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Robinson v. Diaz

United States District Court, C.D. California

December 6, 2019

Ronald Robinson
v.
Ralph M. Diaz

          Present: The Honorable Autumn D. Spaeth, United States Magistrate Judge.

          CIVIL MINUTES - GENERAL

         Proceedings: (IN CHAMBERS) ORDER TO SHOW CAUSE WHY PETITION SHOULD NOT BE DISMISSED

         I. INTRODUCTION

         On November 1');">19, 201');">19, Ronald Robinson (“Petitioner”) filed a Petition for Writ of Habeas Corpus by a Person in State Custody pursuant to 28 U.S.C. § 2254 (“Petition”). [Dkt. No. 1');">1]. Petitioner asserts (1');">1) retaliation by prison staff for appealing an unsatisfactory work evaluation and (2) due process violations when prison staff issued the work evaluation depicting Petitioner's performance as “sub-par”. [Id. at 5].

         For the reasons set forth below, the Petition appears subject to dismissal for failure to name a proper respondent and failure to state a cognizable claim for habeas relief. The Court will not make a final determination regarding whether the Petition should be dismissed, however, without giving Petitioner an opportunity to address these issues.

         II. SCREENING REQUIREMENT

         Under Rule 4 of the Rules Governing Section 2254 Cases, this court is required to conduct a preliminary review of all petitions for writ of habeas corpus filed by state prisoners. Pursuant to Rule 4, this court must summarily dismiss a petition if it “plainly appears from the petition and any attached exhibits that the petitioner is not entitled to relief in the district court.”

         III. NOTICE OF DEFICIENCIES

         A. Improper Respondent

         The Petition fails to name a proper respondent but rather lists as defendant, Ralph M. Diaz, Secretary of Corrections. [Dkt. No 1');">1, p.1');">1]. The Ninth Circuit has held that the “[f]ailure to name the correct respondent destroys personal jurisdiction.” Ortiz v. Gomez, 81');">1 F.3d 891');">1, 894 (9th Cir. 1');">1996) (as amended May 8, 1');">1996). The proper respondent to a habeas petition is “the person who has custody over the petitioner.” Rumsfeld v. Padilla, 542 U.S. 426, 434 (2004) (citing 28 U.S.C. § 2242). “The default rule is that the proper respondent is the warden of the facility where the prisoner is being held.” Id. As such, it appears the Court lacks jurisdiction over the Petition as filed.

         B. Failure to State a Cognizable Claim for Habeas Relief

         The Court has the authority to dismiss habeas actions sua sponte, pursuant to Rule 4 of the Rules Governing § 2254 Cases. See Mayle v. Felix, 545 U.S. 644, 656 (2005); see also Pagtalunan v. Galaza, 1');">1 F.3d 639');">291');">1 F.3d 639, 641');">1, n.1');">1 (9th Cir. 2002) (quoting Rule 4). Under 28 U.S.C. § 2254, a federal court shall entertain an application for writ of habeas corpus “only on the ground that [the petitioner] is in custody in violation of the Constitution or laws or treaties of the United States.” 28 U.S.C. § 2254(a). Habeas corpus proceedings are the proper mechanism for challenging the legality or duration of a prisoner's confinement while a civil rights action is the proper method to challenge circumstances of confinement. Badea v. Cox, 1');">1 F.2d 573');">931');">1 F.2d 573, 574 (9th Cir. 1');">1991');">1); Nettles v. Grounds, 830 F.3d 922, 927 (9th Cir. 201');">16) (internal citation omitted). When success of a petitioner's claim would not necessarily lead to his immediate or earlier release from confinement, the claim does not fall within “the core of habeas corpus” and the claim must be brought under 42 U.S.C. § 1');">1983. Nettles, 830 F.3d at 935.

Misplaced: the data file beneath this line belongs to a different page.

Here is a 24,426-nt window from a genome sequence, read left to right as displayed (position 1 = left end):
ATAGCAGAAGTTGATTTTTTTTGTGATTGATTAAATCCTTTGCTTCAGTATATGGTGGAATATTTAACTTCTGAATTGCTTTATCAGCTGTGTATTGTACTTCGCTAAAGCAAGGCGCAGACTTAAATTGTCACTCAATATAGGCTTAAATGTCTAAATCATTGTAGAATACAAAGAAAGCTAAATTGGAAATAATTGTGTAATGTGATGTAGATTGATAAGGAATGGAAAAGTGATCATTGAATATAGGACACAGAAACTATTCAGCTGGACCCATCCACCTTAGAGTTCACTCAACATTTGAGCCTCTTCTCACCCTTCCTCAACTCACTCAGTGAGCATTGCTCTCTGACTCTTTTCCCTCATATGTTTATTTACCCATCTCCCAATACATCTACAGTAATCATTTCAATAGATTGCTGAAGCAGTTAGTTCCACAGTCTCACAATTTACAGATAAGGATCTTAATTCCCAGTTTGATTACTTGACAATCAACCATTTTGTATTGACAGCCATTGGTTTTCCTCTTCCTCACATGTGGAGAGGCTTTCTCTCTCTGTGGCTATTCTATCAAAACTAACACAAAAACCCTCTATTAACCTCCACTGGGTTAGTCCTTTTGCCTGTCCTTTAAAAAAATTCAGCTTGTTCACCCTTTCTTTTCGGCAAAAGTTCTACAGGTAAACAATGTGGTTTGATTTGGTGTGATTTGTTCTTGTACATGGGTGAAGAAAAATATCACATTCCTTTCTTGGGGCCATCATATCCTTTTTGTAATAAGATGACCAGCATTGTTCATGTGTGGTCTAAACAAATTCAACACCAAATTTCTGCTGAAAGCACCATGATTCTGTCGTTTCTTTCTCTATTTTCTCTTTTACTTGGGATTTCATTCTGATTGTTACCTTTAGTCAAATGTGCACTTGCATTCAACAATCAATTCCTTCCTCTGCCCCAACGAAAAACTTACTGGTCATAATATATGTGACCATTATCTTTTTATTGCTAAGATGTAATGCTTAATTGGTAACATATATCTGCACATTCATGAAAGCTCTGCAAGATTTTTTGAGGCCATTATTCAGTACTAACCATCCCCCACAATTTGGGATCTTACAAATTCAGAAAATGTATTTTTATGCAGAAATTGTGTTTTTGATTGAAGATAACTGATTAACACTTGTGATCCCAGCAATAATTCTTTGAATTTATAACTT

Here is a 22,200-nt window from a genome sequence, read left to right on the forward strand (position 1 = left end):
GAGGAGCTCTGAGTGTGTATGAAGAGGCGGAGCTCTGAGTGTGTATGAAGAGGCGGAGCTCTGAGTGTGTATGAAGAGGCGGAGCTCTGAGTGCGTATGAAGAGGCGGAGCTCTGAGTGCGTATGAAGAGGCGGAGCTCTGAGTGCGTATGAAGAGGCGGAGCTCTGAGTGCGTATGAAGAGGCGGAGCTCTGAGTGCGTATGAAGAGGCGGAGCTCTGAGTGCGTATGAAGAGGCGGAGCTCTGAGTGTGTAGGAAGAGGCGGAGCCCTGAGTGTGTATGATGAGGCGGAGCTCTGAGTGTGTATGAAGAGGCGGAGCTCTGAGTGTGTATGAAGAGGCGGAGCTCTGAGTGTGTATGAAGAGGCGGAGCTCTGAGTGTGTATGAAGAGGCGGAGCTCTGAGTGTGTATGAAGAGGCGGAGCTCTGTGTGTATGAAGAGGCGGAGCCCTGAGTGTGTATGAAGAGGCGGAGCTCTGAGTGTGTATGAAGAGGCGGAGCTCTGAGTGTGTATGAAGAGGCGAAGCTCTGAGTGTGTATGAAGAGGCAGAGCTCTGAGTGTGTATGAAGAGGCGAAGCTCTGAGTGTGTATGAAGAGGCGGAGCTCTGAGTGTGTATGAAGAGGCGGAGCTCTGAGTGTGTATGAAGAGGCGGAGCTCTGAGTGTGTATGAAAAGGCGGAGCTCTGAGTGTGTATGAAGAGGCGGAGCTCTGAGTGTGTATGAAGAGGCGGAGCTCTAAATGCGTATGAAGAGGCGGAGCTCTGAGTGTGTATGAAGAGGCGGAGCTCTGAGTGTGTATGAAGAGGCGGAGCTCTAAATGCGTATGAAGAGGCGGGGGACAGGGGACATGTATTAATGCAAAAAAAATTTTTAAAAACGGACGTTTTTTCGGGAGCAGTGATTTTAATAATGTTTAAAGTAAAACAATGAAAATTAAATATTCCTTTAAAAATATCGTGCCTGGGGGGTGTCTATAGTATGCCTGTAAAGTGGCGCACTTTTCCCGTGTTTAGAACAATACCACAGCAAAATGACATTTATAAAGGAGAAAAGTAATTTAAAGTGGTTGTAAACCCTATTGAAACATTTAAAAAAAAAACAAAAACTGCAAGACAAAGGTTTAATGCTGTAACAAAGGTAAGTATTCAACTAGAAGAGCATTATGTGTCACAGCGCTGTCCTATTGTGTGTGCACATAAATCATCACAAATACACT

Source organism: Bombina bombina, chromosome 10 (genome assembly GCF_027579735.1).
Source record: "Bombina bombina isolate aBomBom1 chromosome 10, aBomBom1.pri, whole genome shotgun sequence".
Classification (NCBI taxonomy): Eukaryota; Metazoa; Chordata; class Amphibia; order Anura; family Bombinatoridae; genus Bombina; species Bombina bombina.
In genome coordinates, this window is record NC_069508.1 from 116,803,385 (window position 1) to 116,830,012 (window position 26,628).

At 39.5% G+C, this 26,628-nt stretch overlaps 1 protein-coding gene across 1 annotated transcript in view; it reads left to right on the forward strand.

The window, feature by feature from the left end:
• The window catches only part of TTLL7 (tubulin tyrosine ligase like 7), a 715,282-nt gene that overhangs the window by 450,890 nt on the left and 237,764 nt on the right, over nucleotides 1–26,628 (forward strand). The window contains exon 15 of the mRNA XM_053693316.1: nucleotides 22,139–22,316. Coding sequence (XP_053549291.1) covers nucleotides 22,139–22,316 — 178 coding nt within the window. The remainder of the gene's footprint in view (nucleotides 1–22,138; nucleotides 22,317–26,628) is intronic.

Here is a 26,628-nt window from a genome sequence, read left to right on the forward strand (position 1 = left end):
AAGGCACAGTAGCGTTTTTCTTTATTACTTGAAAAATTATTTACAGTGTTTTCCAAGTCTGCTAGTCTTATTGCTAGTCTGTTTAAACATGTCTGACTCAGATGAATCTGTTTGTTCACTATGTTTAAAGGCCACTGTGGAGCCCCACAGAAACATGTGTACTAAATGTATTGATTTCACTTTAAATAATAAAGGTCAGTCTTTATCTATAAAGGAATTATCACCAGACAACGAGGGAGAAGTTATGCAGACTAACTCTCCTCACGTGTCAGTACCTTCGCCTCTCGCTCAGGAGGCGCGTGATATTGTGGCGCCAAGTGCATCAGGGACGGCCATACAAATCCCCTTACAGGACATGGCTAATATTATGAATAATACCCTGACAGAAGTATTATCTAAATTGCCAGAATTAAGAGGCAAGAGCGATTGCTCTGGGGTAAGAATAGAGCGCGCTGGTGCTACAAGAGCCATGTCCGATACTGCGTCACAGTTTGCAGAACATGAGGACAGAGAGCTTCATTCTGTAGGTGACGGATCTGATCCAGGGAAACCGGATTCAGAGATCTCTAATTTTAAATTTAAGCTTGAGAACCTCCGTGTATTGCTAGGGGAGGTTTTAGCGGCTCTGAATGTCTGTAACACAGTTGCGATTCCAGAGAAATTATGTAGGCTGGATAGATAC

Here, the Court has screened the instant Petition and finds it clear on the face of the Petition that Petitioner is not entitled to federal habeas relief for the claims he asserts. Petitioner's grounds for relief appear to solely challenge the circumstances of his incarceration by asserting claims such as retaliation for appealing a prison staff decision and due process violations for a negative work performance evaluation. [Dkt. No. 1');">1, p. 5]. Those challenges concern the circumstances of his confinement and must be raised in a civil rights action under 42 U.S.C. § 1');">1983. Because Petitioner does not appear to challenge the legality or duration of his confinement and his claims would not necessarily lead to his immediate or earlier release, the Petition fails to state a cognizable claim for federal habeas relief.

         IV. PETITIONE ...


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